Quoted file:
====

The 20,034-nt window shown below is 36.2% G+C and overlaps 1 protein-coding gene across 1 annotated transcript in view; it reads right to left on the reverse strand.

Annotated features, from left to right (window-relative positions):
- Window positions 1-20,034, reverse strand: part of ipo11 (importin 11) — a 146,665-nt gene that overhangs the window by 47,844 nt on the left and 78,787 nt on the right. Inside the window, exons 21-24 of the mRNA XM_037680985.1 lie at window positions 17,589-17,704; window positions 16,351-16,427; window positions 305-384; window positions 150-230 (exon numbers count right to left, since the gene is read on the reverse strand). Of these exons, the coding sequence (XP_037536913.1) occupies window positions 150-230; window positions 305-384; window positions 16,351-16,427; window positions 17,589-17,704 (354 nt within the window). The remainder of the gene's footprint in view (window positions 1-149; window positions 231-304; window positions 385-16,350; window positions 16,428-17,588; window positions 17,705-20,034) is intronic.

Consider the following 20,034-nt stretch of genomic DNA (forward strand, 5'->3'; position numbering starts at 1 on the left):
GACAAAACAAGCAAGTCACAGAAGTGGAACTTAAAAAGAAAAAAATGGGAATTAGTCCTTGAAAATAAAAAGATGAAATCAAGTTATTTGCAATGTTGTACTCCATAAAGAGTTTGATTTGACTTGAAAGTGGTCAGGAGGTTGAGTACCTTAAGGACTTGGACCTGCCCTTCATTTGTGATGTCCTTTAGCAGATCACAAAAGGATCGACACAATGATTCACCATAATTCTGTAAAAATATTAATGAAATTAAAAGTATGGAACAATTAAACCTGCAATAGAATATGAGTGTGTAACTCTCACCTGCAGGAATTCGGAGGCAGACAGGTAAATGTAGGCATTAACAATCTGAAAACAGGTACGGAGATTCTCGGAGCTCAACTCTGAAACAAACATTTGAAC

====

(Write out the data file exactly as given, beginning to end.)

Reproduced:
The 20,034-nt window shown below is 36.2% G+C and overlaps 1 protein-coding gene across 1 annotated transcript in view; it reads right to left on the reverse strand.

Annotated features, from left to right (window-relative positions):
- Window positions 1-20,034, reverse strand: part of ipo11 (importin 11) — a 146,665-nt gene that overhangs the window by 47,844 nt on the left and 78,787 nt on the right. Inside the window, exons 21-24 of the mRNA XM_037680985.1 lie at window positions 17,589-17,704; window positions 16,351-16,427; window positions 305-384; window positions 150-230 (exon numbers count right to left, since the gene is read on the reverse strand). Of these exons, the coding sequence (XP_037536913.1) occupies window positions 150-230; window positions 305-384; window positions 16,351-16,427; window positions 17,589-17,704 (354 nt within the window). The remainder of the gene's footprint in view (window positions 1-149; window positions 231-304; window positions 385-16,350; window positions 16,428-17,588; window positions 17,705-20,034) is intronic.

Consider the following 20,034-nt stretch of genomic DNA (forward strand, 5'->3'; position numbering starts at 1 on the left):
GACAAAACAAGCAAGTCACAGAAGTGGAACTTAAAAAGAAAAAAATGGGAATTAGTCCTTGAAAATAAAAAGATGAAATCAAGTTATTTGCAATGTTGTACTCCATAAAGAGTTTGATTTGACTTGAAAGTGGTCAGGAGGTTGAGTACCTTAAGGACTTGGACCTGCCCTTCATTTGTGATGTCCTTTAGCAGATCACAAAAGGATCGACACAATGATTCACCATAATTCTGTAAAAATATTAATGAAATTAAAAGTATGGAACAATTAAACCTGCAATAGAATATGAGTGTGTAACTCTCACCTGCAGGAATTCGGAGGCAGACAGGTAAATGTAGGCATTAACAATCTGAAAACAGGTACGGAGATTCTCGGAGCTCAACTCTGAAACAAACATTTGAAC